The world is round… and flat
By HOLBROOK, Alfred and HOLBROOK, Dwight, 1854
Hinged pocket globe
- Author: HOLBROOK, Alfred and HOLBROOK, Dwight
- Publication place: Wethersfield, CT
- Publisher: Holbrook Apparatus MFG. Co.
- Publication date: c1854-1858
- Physical description: Globe, 12 engraved paper gores, over two wooden hemispheres, hinged, opening to reveal lithographed double-hemisphere map of the world, with hand-colour in full.
- Dimensions: Diameter: 74mm (3 inches).
- Inventory reference: 15732
The Holbrook Apparatus Mfg. Co. had its antecedents in the globe business started by Josiah Holbrook in Connecticut in the 1830s. Josiah’s sons, Alfred and Dwight, followed their father’s lead with the establishment of a Lyceum Village in Berea, Ohio in the 1840s, where students gathered to learn and to assist in globe production for Holbrook & Co.
Dwight moved the company to Hartford, Connecticut after Josiah’s death and carried on the company under the name Holbrook Apparatus Mfg. Co and The Holbrook School Apparatus Co. Although the office was based in Hartford, most of the manufacturing happened in Wethersfield, Connecticut from 1854 to take advantage of local convict labour under the “Auburn System” of prison administration. The firm began producing an innovative hinged globe in both 76 and 127mm (3 and 5 inch) models. The firm received a massive order of 11,000 globes for the Ohio School System in 1855 to be used across the state, and by 1860, more than a third of Connecticut schools had Holbrook globes in the classroom for their students.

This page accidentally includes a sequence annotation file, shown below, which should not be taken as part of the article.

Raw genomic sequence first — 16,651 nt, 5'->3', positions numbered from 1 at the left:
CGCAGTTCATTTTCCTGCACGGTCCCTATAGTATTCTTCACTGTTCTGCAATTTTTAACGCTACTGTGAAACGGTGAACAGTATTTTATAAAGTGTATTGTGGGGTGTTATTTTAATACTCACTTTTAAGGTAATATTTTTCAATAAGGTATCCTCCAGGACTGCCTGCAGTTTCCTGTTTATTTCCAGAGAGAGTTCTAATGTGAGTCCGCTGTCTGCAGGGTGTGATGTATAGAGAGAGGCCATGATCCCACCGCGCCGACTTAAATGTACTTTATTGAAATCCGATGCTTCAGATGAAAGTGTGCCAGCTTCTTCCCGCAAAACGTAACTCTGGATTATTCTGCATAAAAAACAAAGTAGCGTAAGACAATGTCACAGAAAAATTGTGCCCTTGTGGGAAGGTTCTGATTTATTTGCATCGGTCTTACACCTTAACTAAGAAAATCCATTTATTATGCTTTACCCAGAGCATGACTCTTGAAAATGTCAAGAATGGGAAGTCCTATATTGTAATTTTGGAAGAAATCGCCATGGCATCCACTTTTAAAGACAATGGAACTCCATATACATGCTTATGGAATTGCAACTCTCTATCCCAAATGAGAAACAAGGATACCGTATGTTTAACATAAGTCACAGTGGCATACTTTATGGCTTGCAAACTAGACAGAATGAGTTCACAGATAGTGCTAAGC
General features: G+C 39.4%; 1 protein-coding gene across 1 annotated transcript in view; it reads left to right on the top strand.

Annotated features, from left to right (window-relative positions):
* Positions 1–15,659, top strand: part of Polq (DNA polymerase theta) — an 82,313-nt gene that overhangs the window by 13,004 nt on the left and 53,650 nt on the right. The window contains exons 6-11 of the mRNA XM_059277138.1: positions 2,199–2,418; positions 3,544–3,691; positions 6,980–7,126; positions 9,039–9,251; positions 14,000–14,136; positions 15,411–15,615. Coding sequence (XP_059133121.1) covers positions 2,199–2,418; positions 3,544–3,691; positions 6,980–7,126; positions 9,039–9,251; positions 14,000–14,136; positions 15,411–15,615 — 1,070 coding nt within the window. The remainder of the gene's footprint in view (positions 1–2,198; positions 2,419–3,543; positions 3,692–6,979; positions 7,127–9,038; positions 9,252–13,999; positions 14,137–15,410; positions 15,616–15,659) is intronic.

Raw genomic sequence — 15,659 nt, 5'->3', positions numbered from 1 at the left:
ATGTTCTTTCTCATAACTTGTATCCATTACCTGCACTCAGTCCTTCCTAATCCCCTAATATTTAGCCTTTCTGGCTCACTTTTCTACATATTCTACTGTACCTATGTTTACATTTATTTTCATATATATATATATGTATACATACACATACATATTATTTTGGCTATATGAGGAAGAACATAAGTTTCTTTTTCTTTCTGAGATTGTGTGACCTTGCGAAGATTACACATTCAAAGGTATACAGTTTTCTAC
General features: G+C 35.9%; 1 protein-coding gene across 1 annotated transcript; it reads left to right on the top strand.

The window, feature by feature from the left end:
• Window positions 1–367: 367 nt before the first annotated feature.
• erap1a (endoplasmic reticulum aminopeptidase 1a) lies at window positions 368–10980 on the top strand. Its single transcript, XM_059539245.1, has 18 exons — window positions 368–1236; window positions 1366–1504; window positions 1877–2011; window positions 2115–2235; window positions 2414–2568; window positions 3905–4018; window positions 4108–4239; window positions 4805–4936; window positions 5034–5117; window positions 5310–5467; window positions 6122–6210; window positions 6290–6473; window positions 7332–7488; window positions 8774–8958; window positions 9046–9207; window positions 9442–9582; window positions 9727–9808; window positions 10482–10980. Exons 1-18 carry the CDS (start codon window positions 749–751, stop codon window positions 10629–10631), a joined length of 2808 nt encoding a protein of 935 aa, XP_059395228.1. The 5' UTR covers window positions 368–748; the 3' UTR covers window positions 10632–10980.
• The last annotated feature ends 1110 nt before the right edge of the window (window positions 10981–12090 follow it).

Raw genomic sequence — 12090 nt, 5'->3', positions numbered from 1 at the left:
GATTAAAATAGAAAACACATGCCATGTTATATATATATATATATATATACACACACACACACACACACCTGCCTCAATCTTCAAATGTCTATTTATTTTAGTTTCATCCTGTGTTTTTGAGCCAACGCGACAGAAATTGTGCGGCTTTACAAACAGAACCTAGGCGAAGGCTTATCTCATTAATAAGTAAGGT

The firm was continued by family descendant Charles Holbrook in Chicago in the later part of the nineteenth century.
As the globes were meant to be educational guides for children, the cartography is very simple, showing oceans, continents, and a few major rivers. Some countries and cities are labelled, and some national borders indicated by dotted lines. The oceans are cream in colour, with the continents coloured in red, green, blue and yellow. The equator, Tropics of Cancer and Capricorn, and the Arctic and Antarctic Circles are present on both the outer and inner maps. The poles are labelled, as are the Torrid Zone on either side of the Equator, Northern and Southern Temperate Zones, and Northern and Southern Frigid Zones. On the globe Alaska is labelled as “Russian America”.
The double-hemisphere world map within the hinged globe shares much of the same cartography as that on the globe gores, and was clearly designed to instruct children on the relationship between the earth on the globe and the flat hemispheric maps seen in school atlases.
- Dekker and van der Krogt, p.175
- Dekker, Elly. (1999). Globes at Greenwich: A Catalogue of Globes and Armillery Spheres at the National Maritime Museum in Greenwich. Oxford: Oxford University Press and the National Maritime Museum.